Tlaquepaque (pronounced Tuh-la-keh-pah-keh) is a little arts and crafts village charmingly nested in the shade of some 100-year-old sycamore trees on the banks of Oak Creek, and it is one of Sedona´s favorite attractions.
Authentically designed after a colonial artisan village near Guadalajara, Mexico, Tlaquepaque has been a Sedona landmark since the 1970s. The word from the Nahuatl language, which was once spoken by the ancient Aztecs, translates to “place above clay land” and apparently alludes to the pottery craftsmanship of the people of Tlaquepaque. It is also said to mean “the best of everything”.
In Sedona´s Tlaquepaque, elegant shops, world famous galleries, and gourmet restaurants lining the cobble-stoned walkways below magnificent arched entryways create an unforgettable experience that is part creative inspiration, part eulogy to the good life, and part voyage to a time and place long gone.
The land Tlaquepaque now stands on once was a sycamore grove owned by Hary and Ruby Girard of Sedona. When Abe Miller, a Nevada businessman, traveler and arts enthusiast, proposed his idea of replicating a Mexican artisan village on the banks of Oak Creek, he had to promise the Girards to leave the Sycamores untouched, and so he did. In the early days of Tlaquepaque, one might venture upon a well-known sculptor working on his or her latest piece in one of Tlaquepaque´s studios and galleries, and to this day artists hold opening receptions, performances and book signings here. Be sure to check out Tlaquepaques calendar for special events like the Festival of Lights or the Celebration of Native American Music and Dance.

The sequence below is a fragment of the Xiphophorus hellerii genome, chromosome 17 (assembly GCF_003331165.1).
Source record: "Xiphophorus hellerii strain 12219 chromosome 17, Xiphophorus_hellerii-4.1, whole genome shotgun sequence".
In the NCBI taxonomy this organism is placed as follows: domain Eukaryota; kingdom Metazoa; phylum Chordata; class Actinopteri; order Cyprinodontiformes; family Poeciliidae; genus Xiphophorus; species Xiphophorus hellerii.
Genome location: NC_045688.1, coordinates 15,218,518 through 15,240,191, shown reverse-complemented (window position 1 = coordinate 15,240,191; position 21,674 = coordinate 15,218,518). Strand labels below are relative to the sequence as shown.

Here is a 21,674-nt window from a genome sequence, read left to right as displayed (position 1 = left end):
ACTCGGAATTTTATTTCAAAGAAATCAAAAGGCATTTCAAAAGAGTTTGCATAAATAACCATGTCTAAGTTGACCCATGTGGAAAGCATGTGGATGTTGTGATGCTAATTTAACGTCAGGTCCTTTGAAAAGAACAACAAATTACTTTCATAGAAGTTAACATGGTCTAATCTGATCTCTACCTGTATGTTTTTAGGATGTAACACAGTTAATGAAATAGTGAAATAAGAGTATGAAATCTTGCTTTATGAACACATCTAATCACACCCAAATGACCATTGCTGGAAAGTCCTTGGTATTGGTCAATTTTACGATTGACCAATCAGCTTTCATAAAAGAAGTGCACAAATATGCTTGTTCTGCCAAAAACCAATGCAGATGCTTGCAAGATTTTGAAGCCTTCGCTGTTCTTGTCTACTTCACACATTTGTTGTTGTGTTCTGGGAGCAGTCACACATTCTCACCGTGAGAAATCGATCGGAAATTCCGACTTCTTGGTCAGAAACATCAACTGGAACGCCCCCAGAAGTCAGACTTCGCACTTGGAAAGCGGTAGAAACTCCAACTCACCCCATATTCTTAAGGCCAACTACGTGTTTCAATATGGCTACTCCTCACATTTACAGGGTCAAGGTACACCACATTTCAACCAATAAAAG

With over 40 specialty shops, fine dining restaurants and exclusive art galleries, Tlaquepaque is more than a shopping experience. Tlaquepaque is filled with unique creative expressions in every medium - Western and eclectic bronze sculpture, functional and traditional ceramics, blown glass creations, contemporary and Southwestern fine art paintings, weavings, decorative arts, architectural décor pieces and stunning large format photography.
Saturate your senses and inspire your soul on a stroll through this lush artistic community, and if your timing is just right, you may hear the chime of the Chapel bells in joyful celebration of a Tlaquepaque wedding - its romantic architecture and inspirational vibe have made it a favorite wedding destination.
Be sure to visit the Chapel, which holds a very special place in the Tlaquepaque Village. Stained glass windows and hand-carved leather pews, an awe-inspiring mural over the altar, and white-washed adobe walls evoke memories of the rural beauty of a quaint Mexican village in a era long past.
Today, Tlaquepaque is a place that visitors return to again and again - to look and wander, to sample and buy, to eat and drink and refresh body and soul.